Ah, the family vacation. A time of togetherness, a time of memories, a time of play … and, let’s be real, often a time of bickering. Stress naturally creeps in when we experience a new place or break out of our normal routine. Plus, with all the things on the to-do list before, during and after the trip, your vacation can start to feel like, well, anything but. However, while there will be the inevitable squabbles as our family members adjust to new places and routines, you can avoid the worst of it with a few pre-trip behaviors.

It seems counter-intuitive, really. We’re about to head out on vacation – new places! a cool hotel room! dining out! – and yet, those very expectations are what can lead to conflict during your family vacation. We’re placing demands on ourselves and our family members, working with tight deadlines, cramming in last-minute tasks before you leave and then adjusting to a new destination and experiencing new activities. Long lines, going through TSA with that large bottle of expensive shampoo you forgot to take out, getting up early to catch a flight – this all taxes our bodies, increasing cortisol – that nasty stress hormone – and setting us on edge before the fun even begins.

Most of us have experienced just this situation with our own families. Let’s learn from each other and try a few stress-management techniques to avoid bickering on your next family vacation. Try one, try them all … just remember you’re not alone. Plus, as the old adage says, you’ll look back on all this fondly someday. Right?

1. Plan collaboratively. Allow the family to contribute to the vacation itinerary. If possible, let each child offer something special they would like to do. This is especially helpful if you have, say, elementary-school-aged kids and high schoolers. This way, not everything will be too young or too old for them and everyone will have a day that caters to their interests.

2. Hold a family meeting before you leave. Discuss the travel plans you worked together to create and communicate expectations for behavior, attitude, etc. Download this free copy of the Family Vacation Meeting Agenda. This is a great opportunity to assuage your kiddos’ concerns if they’re a natural worrier and are more comfortable when they know the routine. Prep kids for getting up early, for long days of travel, etc. by telling them what great stuff comes next.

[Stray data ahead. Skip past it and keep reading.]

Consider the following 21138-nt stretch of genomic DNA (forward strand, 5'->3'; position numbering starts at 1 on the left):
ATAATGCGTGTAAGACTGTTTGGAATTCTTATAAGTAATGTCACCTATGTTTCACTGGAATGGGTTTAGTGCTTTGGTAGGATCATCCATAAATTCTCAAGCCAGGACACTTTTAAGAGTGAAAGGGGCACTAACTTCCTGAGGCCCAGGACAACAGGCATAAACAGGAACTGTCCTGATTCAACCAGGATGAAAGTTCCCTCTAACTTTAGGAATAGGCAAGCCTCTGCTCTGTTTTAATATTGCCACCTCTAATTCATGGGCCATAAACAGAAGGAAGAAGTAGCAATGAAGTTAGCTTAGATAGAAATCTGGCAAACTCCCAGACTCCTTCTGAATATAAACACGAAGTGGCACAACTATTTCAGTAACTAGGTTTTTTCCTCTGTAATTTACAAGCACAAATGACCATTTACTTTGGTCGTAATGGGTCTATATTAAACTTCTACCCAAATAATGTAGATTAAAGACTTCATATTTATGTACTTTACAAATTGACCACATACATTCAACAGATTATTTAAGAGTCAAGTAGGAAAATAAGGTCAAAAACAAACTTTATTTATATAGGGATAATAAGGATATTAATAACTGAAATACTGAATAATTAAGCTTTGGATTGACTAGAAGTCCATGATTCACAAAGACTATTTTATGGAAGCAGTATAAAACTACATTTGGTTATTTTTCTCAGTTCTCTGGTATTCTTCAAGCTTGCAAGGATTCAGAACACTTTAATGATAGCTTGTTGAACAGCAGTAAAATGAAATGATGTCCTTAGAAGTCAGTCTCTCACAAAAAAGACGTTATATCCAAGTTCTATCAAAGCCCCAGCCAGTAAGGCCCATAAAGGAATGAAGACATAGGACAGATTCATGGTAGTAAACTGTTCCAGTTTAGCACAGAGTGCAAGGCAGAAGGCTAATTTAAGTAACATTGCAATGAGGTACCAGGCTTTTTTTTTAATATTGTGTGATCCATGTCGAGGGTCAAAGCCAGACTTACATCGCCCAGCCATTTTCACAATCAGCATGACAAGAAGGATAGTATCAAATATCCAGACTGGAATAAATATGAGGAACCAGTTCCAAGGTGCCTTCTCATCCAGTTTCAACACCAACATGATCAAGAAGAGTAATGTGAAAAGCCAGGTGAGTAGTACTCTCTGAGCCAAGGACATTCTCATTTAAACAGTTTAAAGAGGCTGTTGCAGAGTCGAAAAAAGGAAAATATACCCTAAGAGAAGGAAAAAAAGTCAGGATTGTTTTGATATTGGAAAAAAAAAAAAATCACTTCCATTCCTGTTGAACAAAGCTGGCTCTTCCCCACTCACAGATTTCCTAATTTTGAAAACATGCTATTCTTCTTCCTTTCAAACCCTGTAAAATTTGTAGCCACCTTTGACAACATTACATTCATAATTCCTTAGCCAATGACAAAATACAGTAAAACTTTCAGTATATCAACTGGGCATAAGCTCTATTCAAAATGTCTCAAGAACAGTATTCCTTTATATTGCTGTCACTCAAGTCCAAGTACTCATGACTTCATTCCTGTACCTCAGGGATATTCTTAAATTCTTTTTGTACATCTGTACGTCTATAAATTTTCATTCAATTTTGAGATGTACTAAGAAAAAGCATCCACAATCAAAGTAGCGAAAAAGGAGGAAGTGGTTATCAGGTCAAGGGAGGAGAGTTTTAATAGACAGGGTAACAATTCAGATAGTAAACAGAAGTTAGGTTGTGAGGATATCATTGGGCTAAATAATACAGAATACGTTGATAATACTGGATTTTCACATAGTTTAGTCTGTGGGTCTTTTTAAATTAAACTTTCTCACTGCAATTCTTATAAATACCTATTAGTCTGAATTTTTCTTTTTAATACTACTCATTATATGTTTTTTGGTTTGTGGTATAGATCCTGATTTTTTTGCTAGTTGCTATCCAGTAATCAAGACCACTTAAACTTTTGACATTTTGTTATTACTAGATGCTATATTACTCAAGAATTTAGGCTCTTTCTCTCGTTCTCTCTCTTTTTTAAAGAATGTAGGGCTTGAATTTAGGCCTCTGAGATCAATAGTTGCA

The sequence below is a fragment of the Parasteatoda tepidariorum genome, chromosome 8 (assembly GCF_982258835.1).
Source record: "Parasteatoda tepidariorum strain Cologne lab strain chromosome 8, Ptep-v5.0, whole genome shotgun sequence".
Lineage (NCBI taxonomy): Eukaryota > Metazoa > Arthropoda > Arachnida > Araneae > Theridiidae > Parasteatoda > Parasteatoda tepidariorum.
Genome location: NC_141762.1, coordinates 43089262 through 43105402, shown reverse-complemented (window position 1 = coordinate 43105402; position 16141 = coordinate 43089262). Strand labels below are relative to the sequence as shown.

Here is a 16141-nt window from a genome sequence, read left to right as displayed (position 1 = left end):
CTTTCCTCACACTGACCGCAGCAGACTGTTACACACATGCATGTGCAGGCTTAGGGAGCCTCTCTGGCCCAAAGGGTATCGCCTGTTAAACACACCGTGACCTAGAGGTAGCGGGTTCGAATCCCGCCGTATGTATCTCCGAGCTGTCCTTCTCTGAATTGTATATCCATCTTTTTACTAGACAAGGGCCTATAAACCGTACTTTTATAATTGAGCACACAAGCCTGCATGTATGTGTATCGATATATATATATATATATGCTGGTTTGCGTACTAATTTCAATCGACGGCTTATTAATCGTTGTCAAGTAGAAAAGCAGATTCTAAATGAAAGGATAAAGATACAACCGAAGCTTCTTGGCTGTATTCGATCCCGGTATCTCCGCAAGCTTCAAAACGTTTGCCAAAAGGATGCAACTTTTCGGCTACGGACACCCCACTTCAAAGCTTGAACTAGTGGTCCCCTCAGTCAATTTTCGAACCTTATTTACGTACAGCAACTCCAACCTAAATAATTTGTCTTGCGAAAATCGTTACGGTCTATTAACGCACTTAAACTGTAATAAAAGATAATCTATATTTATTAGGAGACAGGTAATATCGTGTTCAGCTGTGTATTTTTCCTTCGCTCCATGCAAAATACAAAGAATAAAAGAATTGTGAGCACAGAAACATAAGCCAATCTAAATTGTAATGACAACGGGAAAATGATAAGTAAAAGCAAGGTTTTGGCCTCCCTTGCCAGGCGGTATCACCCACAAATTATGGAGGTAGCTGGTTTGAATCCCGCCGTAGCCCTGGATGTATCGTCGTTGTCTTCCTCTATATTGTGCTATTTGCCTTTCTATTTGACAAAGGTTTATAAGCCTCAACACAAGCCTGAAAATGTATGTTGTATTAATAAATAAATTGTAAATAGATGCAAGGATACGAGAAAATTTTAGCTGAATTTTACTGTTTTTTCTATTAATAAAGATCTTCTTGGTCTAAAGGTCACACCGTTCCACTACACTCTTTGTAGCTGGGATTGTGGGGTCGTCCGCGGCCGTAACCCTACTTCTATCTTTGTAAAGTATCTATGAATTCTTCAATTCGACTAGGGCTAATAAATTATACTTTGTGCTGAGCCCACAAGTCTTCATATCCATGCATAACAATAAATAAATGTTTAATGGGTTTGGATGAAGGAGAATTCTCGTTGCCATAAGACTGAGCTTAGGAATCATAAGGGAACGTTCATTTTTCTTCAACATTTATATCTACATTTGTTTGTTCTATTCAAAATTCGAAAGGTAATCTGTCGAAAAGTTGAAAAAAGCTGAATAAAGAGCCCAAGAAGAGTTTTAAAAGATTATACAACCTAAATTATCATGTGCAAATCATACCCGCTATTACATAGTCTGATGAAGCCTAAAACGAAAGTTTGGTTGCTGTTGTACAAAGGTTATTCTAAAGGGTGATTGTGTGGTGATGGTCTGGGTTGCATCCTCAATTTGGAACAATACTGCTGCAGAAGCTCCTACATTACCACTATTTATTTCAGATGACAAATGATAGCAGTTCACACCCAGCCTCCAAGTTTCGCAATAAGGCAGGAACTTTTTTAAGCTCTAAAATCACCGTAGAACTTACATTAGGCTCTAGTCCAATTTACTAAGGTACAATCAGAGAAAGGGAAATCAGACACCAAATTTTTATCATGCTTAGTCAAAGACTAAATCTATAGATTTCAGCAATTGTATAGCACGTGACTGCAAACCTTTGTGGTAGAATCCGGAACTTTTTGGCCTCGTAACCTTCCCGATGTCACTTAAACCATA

3. Recognize how stress appears in you and your family. Be aware and offer grace when family members are under stress. Hopefully, this will reflect back on you as well so a calmer atmosphere will prevail.

4. Identify ways to keep your cool when stress attacks. Try breathing techniques, download a meditation app on your phone or step away from the situation for a couple minutes and leave the kids with your partner.

5. Get some sleep. It’s easy for sleep patterns to be disturbed when setting off for vacation or during your vacation. Make time for adequate rest. After all, even if you’re trying to pack in everything possible, it’s not going to fun if you’re all too tired to enjoy it.

6. Spend quality time together before the trip. Don’t wait until the vacation to engage in fun with your kids, sometimes we spend so much time apart that spending time together can seem awkward for your preteens and teens.

7. Pack protein snacks to avoid the crankiness that accompanies empty bellies. Favorites include nuts, cheese sticks, jerky, even prepackaged hard-boiled eggs.

8. Avoid the impulse to change daily routines just because you’re on vacation. Sure, you can limit device usage, but demanding that they need to unplug completely during the trip can be a shock to the system and create conflict.

If the bickering continues for more than two days into your vacation, it may be time for another family meeting. This time, be sure to allow each family member to share their feelings. You may need to allow everyone to just have their space and adjust to the new environments. Travel can be a lot for small children and teens, and even grown-ups.

The good news is that if approached in a sensible way, the natural conflict that occurs during family vacations is healthy and can benefit your children by teaching them how to manage conflict. Through travel – and all its good and challenging moments – they’ll learn to become a responsible, caring global citizen. It’s not as easy as retreating to their bedrooms to avoid conflict when you’re far from home. Travel is a healthy way to simulate real-life situations and provides a safe environment for children to learn and grow. That, combined with seeing the world outside their neighborhood, is as great a gift as the vacation itself.

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